April 7, 2011

Damning the dreary dawn

THERE ARE TIMES when amateur sailors become over-emotional about their boats. They gurgle with praise for their boats’ good qualities, and treat them like members of the family. They give them pretty names, and look back at them with blatant love when they leave them. Some even talk to their boats, and swear they have souls. They are overwhelmed by the romance of it all, the common notion of sailing off into the sunset toward sighing palm trees on sandy white beaches, and gentle breezes on warm blue waters.

Because the human mind tends to favor the memories most pleasing to it, and deliberately subdues those that distress it, very few sailors ever talk much of the hard times that lurk in wait for every sailor, no matter the size of his boat. But one of the few was the long-time editor of Yachting Monthly magazine, Maurice Griffiths. His job was to promote the sport of yachting but he was a realist. He also recorded the bad times. Here’s a refreshingly honest excerpt from his book The Magic of the Swatchways (Sheridan House Inc.).

“Acquaintances on shore who do not go sailing sometimes exclaim rapturously, ‘How perfectly mar-vellous to be able to watch the dawn rise at sea!’ Except that I could not stand having such people aboard, I wish on occasions like this they could be here to see how much pleasure there really is in watching daybreak at sea in a small yacht.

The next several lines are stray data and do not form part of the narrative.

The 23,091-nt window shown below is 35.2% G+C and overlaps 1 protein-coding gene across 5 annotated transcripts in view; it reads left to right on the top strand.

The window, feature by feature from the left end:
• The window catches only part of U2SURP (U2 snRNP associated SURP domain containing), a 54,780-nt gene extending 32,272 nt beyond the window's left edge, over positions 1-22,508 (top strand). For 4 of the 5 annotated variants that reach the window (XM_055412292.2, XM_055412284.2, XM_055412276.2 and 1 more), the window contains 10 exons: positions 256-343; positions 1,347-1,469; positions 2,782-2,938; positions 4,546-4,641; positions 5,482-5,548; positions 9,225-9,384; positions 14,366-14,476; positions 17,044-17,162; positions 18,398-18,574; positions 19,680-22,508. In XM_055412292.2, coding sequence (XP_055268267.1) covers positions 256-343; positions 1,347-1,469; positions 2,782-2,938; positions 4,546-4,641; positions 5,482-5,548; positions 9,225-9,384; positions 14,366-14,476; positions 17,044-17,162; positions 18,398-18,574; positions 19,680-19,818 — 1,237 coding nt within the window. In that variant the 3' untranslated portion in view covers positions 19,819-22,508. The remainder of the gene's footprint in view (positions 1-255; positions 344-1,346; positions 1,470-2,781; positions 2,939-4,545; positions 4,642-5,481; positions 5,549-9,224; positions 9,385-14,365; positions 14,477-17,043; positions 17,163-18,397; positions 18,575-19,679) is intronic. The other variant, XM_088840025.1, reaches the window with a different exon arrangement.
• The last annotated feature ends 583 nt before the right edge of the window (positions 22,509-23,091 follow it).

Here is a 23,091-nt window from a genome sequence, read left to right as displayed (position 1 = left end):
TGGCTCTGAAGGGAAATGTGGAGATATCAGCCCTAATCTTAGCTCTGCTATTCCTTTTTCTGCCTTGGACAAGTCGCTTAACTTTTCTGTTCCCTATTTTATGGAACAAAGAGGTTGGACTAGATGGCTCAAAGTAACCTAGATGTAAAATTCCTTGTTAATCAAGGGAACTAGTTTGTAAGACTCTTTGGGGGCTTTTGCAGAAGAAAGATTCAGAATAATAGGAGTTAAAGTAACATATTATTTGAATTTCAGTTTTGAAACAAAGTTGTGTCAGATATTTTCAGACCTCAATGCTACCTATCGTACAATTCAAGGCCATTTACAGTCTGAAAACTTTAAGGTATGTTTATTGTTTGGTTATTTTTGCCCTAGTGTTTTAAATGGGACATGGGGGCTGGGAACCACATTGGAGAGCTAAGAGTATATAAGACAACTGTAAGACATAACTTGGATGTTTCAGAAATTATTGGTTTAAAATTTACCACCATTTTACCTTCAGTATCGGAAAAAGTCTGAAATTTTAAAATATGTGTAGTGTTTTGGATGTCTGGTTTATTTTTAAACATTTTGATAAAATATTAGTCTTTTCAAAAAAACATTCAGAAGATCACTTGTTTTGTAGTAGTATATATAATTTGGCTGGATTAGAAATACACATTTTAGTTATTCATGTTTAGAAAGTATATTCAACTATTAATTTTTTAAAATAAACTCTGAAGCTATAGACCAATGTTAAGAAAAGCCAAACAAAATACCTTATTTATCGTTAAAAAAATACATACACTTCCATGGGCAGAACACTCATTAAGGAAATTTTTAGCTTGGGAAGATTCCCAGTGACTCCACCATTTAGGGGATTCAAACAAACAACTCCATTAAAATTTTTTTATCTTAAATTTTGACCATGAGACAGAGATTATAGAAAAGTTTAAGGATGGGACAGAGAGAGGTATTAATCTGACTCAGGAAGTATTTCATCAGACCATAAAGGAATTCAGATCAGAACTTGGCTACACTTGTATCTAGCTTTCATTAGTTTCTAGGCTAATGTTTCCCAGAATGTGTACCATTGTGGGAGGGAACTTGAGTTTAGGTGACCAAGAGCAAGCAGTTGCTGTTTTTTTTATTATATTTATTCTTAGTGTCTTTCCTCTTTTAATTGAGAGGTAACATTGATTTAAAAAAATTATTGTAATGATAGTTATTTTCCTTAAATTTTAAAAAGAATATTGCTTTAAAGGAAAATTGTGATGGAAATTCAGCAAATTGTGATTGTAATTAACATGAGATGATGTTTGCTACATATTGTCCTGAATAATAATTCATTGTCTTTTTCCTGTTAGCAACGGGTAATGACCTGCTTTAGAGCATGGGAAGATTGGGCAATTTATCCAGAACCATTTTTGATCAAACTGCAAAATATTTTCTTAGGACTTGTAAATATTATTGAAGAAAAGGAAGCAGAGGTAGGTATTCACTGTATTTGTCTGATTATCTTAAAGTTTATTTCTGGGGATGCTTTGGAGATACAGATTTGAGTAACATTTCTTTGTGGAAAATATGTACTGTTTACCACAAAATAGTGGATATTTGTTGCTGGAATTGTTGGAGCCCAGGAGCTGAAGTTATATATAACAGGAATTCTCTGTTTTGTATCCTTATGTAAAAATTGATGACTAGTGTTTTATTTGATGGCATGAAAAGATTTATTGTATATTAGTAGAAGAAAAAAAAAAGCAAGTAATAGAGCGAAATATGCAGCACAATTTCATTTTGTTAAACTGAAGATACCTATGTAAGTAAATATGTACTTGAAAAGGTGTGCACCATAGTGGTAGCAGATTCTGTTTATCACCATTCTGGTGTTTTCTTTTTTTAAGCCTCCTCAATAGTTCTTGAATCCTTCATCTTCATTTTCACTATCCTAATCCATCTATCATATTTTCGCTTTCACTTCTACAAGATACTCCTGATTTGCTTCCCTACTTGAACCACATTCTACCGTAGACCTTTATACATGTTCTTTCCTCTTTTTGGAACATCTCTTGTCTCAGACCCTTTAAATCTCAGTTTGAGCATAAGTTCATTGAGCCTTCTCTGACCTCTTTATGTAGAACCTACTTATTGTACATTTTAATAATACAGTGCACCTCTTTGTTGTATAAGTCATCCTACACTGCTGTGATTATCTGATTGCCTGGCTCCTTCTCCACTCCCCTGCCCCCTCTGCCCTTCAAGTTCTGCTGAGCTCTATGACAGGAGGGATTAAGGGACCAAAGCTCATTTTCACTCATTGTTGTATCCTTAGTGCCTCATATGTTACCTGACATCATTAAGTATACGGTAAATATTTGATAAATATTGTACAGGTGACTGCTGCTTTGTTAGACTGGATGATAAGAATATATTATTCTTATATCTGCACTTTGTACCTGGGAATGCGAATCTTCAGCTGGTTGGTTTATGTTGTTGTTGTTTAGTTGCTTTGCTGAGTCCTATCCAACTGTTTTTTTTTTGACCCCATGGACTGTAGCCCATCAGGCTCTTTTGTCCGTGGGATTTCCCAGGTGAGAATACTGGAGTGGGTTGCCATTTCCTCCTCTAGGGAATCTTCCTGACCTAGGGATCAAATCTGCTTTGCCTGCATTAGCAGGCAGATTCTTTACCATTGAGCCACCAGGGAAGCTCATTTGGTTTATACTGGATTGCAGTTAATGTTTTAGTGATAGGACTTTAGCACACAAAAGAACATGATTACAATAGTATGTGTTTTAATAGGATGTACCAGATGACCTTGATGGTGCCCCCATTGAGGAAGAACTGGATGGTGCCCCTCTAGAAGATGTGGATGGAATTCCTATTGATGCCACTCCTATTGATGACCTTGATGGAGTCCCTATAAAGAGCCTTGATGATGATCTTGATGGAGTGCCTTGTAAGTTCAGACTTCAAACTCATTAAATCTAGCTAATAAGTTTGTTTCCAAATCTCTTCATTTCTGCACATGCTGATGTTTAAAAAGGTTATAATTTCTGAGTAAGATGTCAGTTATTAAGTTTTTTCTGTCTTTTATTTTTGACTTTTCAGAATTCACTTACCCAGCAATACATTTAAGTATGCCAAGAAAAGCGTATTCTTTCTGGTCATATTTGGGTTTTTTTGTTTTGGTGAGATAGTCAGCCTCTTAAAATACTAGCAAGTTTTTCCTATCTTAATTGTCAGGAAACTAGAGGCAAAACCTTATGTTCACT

“I have seen a good many, and every single one has seemed hours overdue, dull, tedious, bitingly cold, and infinitely long in minding up its mind what it is going to do.

“You are usually feeling either dead tired or faint from continuous seasickness, or both, and when by the time you can see clearly, and you teeth are chattering and your fingers and toes have lost all felling, the sun appears, and almost immediately a cloud gobbles him up and you probably don’t see him for the rest of the day.

“Meanwhile, the boat plunges on and a few icy showers of spray warn you to put on your oilskins. No, I never like the dawn at sea, especially when it follows a warm, almost tropical night as this one had been.”

Today’s Thought
The dawn is lonely for the sun,
And chill and drear;
The one lone start is pale and wan,
As one in fear.
— Richard Hovey

Boaters’ Rules of Thumb, #182
Good seamanship starts in port. Detailed preparation is the secret of a successful passage. Inexperience and poor preparation are the parents of adventure; and adventure is another word for circumstances out of control.

A well proportioned young woman walked into a bar in a remote village in Kenya and ordered a whisky. She sat on a stool, ogling a small group of suddenly silent men, until one came across to her.
“Excuse me madam,” he said, “but this is a private meeting of big game hunters.”
She fluttered her eyelashes and said: “That’s okay, I’m big — and I’m game.”
So they shot her.

(Drop by every Monday, Wednesday, Friday, for a new Mainly about Boats column.)

1 comment:

Ben said...

I do like the dawn, but it is amazing just how cold it can be in those moments before the sun rises. as the Sky gets lighter I quickly start to wake up and feel human again.